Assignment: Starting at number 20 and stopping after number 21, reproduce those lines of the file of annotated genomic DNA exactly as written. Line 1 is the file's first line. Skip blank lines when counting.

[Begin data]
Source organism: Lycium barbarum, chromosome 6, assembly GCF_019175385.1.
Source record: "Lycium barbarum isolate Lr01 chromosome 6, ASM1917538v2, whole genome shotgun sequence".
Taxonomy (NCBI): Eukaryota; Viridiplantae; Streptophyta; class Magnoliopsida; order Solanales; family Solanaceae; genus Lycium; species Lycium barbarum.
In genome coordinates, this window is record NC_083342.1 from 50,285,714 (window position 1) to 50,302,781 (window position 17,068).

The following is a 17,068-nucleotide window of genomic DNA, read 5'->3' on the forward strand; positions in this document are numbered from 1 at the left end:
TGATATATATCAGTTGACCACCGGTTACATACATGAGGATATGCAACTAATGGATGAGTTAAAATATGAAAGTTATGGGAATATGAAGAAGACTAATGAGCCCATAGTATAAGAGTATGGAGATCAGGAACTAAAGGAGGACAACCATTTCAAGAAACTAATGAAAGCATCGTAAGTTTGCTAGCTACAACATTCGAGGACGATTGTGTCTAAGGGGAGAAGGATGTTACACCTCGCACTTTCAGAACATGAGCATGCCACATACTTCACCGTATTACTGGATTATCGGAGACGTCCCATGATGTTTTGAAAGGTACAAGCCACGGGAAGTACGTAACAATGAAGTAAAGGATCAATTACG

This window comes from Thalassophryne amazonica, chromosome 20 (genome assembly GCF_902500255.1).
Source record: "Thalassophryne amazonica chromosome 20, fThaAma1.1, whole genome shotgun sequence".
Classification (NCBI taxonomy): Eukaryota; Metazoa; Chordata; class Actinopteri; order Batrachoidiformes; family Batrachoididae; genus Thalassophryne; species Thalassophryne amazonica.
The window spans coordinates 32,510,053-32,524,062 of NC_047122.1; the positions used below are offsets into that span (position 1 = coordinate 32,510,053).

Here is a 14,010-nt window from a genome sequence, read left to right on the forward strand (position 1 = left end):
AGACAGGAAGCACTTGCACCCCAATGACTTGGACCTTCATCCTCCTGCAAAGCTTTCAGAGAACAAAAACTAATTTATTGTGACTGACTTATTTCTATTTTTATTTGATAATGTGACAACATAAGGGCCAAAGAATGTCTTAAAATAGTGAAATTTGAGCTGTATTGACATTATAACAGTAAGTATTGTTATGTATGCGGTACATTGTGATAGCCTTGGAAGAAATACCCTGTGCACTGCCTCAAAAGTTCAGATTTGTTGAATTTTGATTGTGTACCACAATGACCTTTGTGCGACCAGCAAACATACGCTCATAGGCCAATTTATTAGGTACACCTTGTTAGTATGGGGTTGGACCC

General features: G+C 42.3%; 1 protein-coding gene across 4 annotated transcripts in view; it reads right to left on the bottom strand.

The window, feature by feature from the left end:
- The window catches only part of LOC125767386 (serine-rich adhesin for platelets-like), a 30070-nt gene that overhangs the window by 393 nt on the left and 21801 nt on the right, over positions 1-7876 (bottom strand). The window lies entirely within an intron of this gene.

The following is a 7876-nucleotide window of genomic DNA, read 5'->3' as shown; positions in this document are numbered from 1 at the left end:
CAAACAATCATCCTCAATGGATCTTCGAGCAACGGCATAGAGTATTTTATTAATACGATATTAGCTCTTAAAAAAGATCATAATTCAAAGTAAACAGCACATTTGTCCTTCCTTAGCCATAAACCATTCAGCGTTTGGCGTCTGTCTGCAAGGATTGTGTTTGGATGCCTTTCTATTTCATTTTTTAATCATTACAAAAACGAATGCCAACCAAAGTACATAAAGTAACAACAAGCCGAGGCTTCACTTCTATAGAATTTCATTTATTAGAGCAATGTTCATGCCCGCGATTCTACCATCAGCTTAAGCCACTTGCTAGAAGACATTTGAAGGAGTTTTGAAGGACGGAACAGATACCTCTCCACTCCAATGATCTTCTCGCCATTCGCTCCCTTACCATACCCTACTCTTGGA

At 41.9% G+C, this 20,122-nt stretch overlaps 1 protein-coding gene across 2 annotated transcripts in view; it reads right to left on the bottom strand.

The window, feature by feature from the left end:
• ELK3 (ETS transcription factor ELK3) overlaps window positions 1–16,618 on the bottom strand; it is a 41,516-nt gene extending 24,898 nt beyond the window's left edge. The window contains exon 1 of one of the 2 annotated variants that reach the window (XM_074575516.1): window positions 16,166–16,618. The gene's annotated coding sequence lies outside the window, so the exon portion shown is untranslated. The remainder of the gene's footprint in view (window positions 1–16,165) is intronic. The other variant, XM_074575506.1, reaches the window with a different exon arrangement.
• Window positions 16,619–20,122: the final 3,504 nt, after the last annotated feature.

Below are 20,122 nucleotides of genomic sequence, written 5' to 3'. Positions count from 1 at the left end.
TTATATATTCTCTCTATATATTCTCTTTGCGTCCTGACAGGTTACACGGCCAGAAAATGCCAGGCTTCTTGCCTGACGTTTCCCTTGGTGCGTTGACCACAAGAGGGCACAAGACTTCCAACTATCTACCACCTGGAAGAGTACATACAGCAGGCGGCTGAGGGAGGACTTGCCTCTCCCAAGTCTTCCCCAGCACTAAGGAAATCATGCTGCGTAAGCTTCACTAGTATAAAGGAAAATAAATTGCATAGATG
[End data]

• ELK3 (ETS transcription factor ELK3) overlaps window positions 1–16,618 on the bottom strand; it is a 41,516-nt gene extending 24,898 nt beyond the window's left edge. The window contains exon 1 of one of the 2 annotated variants that reach the window (XM_074575516.1): window positions 16,166–16,618. The gene's annotated coding sequence lies outside the window, so the exon portion shown is untranslated. The remainder of the gene's footprint in view (window positions 1–16,165) is intronic. The other variant, XM_074575506.1, reaches the window with a different exon arrangement.
• Window positions 16,619–20,122: the final 3,504 nt, after the last annotated feature.